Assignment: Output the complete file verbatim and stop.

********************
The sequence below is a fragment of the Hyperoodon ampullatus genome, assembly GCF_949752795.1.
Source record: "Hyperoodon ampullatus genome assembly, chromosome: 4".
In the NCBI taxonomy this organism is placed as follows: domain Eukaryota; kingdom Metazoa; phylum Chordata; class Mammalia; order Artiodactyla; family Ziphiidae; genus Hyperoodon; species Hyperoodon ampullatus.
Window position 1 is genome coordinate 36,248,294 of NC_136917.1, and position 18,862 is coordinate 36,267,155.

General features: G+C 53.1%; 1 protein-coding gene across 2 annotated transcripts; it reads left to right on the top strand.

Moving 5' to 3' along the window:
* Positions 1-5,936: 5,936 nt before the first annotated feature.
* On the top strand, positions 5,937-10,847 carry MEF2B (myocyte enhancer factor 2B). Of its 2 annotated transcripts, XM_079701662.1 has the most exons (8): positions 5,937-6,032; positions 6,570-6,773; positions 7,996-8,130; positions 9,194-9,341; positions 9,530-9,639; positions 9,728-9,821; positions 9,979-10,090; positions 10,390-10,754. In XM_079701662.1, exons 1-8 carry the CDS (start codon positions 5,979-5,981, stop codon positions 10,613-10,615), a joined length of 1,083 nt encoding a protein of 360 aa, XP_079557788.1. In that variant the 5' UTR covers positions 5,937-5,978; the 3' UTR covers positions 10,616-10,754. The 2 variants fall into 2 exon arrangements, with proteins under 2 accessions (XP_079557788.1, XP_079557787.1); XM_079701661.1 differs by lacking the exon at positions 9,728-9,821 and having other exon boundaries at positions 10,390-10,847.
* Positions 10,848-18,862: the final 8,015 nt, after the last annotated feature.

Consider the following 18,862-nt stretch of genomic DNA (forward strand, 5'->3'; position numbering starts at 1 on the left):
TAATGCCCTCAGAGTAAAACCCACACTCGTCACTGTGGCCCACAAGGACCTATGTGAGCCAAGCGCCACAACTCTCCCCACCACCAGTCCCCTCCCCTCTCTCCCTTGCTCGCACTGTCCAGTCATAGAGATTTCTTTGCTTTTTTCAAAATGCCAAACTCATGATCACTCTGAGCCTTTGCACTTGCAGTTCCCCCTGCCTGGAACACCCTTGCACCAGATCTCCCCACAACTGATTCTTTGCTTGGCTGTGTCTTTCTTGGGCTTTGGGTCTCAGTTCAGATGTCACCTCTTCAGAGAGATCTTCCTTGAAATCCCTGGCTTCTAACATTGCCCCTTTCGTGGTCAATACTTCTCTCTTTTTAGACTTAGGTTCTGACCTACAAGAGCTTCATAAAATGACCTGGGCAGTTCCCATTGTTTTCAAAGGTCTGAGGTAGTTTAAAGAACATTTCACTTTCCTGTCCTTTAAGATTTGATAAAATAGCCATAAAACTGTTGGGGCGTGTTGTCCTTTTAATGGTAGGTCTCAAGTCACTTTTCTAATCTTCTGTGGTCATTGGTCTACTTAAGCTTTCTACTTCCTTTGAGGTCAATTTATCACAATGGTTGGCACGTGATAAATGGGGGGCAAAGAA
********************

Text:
The sequence below is a fragment of the Hyperoodon ampullatus genome, assembly GCF_949752795.1.
Source record: "Hyperoodon ampullatus genome assembly, chromosome: 4".
In the NCBI taxonomy this organism is placed as follows: domain Eukaryota; kingdom Metazoa; phylum Chordata; class Mammalia; order Artiodactyla; family Ziphiidae; genus Hyperoodon; species Hyperoodon ampullatus.
Window position 1 is genome coordinate 36,248,294 of NC_136917.1, and position 18,862 is coordinate 36,267,155.

General features: G+C 53.1%; 1 protein-coding gene across 2 annotated transcripts; it reads left to right on the top strand.

Moving 5' to 3' along the window:
* Positions 1-5,936: 5,936 nt before the first annotated feature.
* On the top strand, positions 5,937-10,847 carry MEF2B (myocyte enhancer factor 2B). Of its 2 annotated transcripts, XM_079701662.1 has the most exons (8): positions 5,937-6,032; positions 6,570-6,773; positions 7,996-8,130; positions 9,194-9,341; positions 9,530-9,639; positions 9,728-9,821; positions 9,979-10,090; positions 10,390-10,754. In XM_079701662.1, exons 1-8 carry the CDS (start codon positions 5,979-5,981, stop codon positions 10,613-10,615), a joined length of 1,083 nt encoding a protein of 360 aa, XP_079557788.1. In that variant the 5' UTR covers positions 5,937-5,978; the 3' UTR covers positions 10,616-10,754. The 2 variants fall into 2 exon arrangements, with proteins under 2 accessions (XP_079557788.1, XP_079557787.1); XM_079701661.1 differs by lacking the exon at positions 9,728-9,821 and having other exon boundaries at positions 10,390-10,847.
* Positions 10,848-18,862: the final 8,015 nt, after the last annotated feature.

Consider the following 18,862-nt stretch of genomic DNA (forward strand, 5'->3'; position numbering starts at 1 on the left):
TAATGCCCTCAGAGTAAAACCCACACTCGTCACTGTGGCCCACAAGGACCTATGTGAGCCAAGCGCCACAACTCTCCCCACCACCAGTCCCCTCCCCTCTCTCCCTTGCTCGCACTGTCCAGTCATAGAGATTTCTTTGCTTTTTTCAAAATGCCAAACTCATGATCACTCTGAGCCTTTGCACTTGCAGTTCCCCCTGCCTGGAACACCCTTGCACCAGATCTCCCCACAACTGATTCTTTGCTTGGCTGTGTCTTTCTTGGGCTTTGGGTCTCAGTTCAGATGTCACCTCTTCAGAGAGATCTTCCTTGAAATCCCTGGCTTCTAACATTGCCCCTTTCGTGGTCAATACTTCTCTCTTTTTAGACTTAGGTTCTGACCTACAAGAGCTTCATAAAATGACCTGGGCAGTTCCCATTGTTTTCAAAGGTCTGAGGTAGTTTAAAGAACATTTCACTTTCCTGTCCTTTAAGATTTGATAAAATAGCCATAAAACTGTTGGGGCGTGTTGTCCTTTTAATGGTAGGTCTCAAGTCACTTTTCTAATCTTCTGTGGTCATTGGTCTACTTAAGCTTTCTACTTCCTTTGAGGTCAATTTATCACAATGGTTGGCACGTGATAAATGGGGGGCAAAGAA